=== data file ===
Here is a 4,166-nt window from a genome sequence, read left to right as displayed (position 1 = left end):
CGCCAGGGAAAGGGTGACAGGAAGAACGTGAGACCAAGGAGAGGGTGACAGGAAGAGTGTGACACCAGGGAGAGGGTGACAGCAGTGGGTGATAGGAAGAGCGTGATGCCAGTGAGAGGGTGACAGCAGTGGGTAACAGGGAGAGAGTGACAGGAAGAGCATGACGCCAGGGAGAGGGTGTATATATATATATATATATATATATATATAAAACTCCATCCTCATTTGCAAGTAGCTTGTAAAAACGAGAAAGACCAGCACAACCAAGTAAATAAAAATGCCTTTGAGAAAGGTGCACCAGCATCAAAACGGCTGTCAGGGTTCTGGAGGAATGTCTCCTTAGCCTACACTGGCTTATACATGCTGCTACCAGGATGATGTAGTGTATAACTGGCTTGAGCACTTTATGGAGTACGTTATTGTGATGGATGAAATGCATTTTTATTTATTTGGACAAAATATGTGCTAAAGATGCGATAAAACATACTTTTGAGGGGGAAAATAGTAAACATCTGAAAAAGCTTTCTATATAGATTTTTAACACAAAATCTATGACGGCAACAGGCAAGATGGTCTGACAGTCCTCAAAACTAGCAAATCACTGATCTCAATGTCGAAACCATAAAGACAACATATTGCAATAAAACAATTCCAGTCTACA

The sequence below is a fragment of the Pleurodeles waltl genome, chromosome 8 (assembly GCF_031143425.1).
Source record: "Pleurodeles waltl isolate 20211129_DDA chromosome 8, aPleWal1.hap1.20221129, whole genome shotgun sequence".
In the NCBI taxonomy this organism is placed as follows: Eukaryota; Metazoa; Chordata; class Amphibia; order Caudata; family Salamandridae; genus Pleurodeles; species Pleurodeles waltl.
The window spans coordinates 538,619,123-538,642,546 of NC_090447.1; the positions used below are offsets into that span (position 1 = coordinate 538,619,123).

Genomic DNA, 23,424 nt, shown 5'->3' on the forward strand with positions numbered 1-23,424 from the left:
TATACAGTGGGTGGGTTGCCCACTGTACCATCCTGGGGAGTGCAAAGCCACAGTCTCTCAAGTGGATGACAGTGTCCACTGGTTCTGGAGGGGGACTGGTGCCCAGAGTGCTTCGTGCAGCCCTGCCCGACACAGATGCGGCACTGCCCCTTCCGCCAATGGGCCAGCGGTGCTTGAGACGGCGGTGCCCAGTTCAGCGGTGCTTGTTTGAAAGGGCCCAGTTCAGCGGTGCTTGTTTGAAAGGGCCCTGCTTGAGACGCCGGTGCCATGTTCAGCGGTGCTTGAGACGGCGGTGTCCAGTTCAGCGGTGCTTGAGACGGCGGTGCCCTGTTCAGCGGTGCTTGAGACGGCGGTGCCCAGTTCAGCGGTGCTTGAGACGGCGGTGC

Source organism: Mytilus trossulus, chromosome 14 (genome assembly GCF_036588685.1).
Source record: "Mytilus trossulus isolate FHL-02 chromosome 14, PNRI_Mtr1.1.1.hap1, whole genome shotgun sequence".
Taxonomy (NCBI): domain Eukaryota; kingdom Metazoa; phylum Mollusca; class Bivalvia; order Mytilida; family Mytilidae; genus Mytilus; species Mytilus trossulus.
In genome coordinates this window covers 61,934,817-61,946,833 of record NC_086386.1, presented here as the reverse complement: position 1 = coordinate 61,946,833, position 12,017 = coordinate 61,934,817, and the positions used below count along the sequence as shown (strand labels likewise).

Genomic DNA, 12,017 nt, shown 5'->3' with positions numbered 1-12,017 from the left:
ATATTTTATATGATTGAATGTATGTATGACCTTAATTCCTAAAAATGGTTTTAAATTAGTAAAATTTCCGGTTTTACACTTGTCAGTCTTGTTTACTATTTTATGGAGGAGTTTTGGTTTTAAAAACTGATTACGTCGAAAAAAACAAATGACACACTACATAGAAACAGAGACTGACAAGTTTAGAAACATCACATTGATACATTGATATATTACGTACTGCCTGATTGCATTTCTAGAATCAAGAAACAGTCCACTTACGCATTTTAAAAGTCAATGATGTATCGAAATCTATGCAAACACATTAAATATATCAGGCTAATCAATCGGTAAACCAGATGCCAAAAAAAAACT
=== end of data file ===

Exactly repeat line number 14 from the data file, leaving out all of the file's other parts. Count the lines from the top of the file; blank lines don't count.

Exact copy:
ATATTTTATATGATTGAATGTATGTATGACCTTAATTCCTAAAAATGGTTTTAAATTAGTAAAATTTCCGGTTTTACACTTGTCAGTCTTGTTTACTATTTTATGGAGGAGTTTTGGTTTTAAAAACTGATTACGTCGAAAAAAACAAATGACACACTACATAGAAACAGAGACTGACAAGTTTAGAAACATCACATTGATACATTGATATATTACGTACTGCCTGATTGCATTTCTAGAATCAAGAAACAGTCCACTTACGCATTTTAAAAGTCAATGATGTATCGAAATCTATGCAAACACATTAAATATATCAGGCTAATCAATCGGTAAACCAGATGCCAAAAAAAAACT